Some of us speak words and these words become weapons. Some of use actions in our daily lives – gestures of kindness and compassion, anger and disagreement, change and hope – and these gestures evolve into weapons as well. Others create with different visual media and through them they speak without a word, they indicate without a finger pointing, they shake us without touching us physically. And they challenge, yes they challenge, without filtering the reality. Kajol is one of these kinds.
It is no surprise that those wanting to control our realities, bodies and activities do not appreciate such people with emancipatory approaches. They fear the speaking, the indicating and the shaking, because it reveals the illusion they wrapped us in.
Kajol shows through his images invisible narratives, situations of conflict and represents a reality. Police and governmental violence executed against protesters and the consequences of human conflict, oppression and the destruction of the environment around us are just examples of those hidden realities, nobody wants us to see, but Kajol is turning his lens towards.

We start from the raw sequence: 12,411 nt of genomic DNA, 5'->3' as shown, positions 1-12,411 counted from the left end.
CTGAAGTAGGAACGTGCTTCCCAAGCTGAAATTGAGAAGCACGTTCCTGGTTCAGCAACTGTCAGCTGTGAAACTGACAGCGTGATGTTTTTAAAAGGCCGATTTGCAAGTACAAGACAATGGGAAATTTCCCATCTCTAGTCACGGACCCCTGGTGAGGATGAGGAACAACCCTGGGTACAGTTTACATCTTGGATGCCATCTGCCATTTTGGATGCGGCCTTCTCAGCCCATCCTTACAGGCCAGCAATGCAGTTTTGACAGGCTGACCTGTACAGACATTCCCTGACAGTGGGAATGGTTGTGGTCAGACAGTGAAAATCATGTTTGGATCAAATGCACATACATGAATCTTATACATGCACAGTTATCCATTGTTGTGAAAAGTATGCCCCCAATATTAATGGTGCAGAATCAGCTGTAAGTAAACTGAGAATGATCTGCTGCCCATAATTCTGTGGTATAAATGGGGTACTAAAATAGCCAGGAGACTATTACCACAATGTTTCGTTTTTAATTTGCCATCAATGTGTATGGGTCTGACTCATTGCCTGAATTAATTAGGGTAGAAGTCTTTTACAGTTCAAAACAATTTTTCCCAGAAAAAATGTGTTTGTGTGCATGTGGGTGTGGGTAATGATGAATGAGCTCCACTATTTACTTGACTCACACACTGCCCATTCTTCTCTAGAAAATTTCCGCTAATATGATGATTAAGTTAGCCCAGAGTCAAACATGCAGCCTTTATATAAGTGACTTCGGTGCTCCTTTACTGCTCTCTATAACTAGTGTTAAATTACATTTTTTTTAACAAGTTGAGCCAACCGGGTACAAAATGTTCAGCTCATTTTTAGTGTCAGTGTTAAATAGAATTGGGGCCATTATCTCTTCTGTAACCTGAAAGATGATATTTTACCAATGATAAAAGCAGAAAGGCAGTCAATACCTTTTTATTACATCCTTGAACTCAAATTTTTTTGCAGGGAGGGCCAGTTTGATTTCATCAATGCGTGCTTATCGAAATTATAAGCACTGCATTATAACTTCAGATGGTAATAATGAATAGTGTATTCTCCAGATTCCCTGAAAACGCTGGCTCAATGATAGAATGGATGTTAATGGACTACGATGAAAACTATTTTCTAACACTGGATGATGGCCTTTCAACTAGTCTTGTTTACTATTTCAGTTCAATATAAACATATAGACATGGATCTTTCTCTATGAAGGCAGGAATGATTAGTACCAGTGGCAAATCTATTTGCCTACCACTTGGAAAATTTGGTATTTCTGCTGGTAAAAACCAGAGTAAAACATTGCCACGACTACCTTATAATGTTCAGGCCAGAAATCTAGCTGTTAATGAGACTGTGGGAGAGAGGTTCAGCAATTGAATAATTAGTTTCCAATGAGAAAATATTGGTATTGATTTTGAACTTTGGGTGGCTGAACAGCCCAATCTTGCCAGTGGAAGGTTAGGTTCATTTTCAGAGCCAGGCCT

The online exhibition, created to present Kajol's work and raise voices questioning his disappearance, gives the audience a chance to access an experience, which reminds us of the reality we lived in before the global pandemic. These experiences are becoming crucial for every one of us in order to look beyond the walls of our locked down personal existence. The exhibition represents with its small space, just enough to turn around, the feeling of this constriction, but relates as well to the anxieties Kajol's disappearance creates and the content of the showcased pieces.
We need people such as Kajol to make us aware of the world and situations we live in and others are confronted with. People who are uncompromising, courageous and daring.
We demand the return of the last man standing.
Dr Helena Asha Knox is the co-founder of Kaalo 101.